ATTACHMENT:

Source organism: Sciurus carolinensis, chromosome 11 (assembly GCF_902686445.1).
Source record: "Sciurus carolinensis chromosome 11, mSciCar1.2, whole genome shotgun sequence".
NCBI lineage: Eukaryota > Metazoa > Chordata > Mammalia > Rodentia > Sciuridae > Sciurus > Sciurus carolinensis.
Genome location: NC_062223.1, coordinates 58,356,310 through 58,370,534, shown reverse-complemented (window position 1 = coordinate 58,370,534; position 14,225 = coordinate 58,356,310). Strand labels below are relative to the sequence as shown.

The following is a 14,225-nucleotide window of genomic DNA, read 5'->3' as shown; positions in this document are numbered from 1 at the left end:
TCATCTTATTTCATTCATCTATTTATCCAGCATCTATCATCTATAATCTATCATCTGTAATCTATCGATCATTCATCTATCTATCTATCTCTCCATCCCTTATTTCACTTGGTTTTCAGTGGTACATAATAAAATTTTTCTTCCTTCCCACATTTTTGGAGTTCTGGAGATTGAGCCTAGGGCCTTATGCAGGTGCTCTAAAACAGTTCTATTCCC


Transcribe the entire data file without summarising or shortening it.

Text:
Source organism: Sciurus carolinensis, chromosome 11 (assembly GCF_902686445.1).
Source record: "Sciurus carolinensis chromosome 11, mSciCar1.2, whole genome shotgun sequence".
NCBI lineage: Eukaryota > Metazoa > Chordata > Mammalia > Rodentia > Sciuridae > Sciurus > Sciurus carolinensis.
Genome location: NC_062223.1, coordinates 58,356,310 through 58,370,534, shown reverse-complemented (window position 1 = coordinate 58,370,534; position 14,225 = coordinate 58,356,310). Strand labels below are relative to the sequence as shown.

The following is a 14,225-nucleotide window of genomic DNA, read 5'->3' as shown; positions in this document are numbered from 1 at the left end:
TCATCTTATTTCATTCATCTATTTATCCAGCATCTATCATCTATAATCTATCATCTGTAATCTATCGATCATTCATCTATCTATCTATCTCTCCATCCCTTATTTCACTTGGTTTTCAGTGGTACATAATAAAATTTTTCTTCCTTCCCACATTTTTGGAGTTCTGGAGATTGAGCCTAGGGCCTTATGCAGGTGCTCTAAAACAGTTCTATTCCC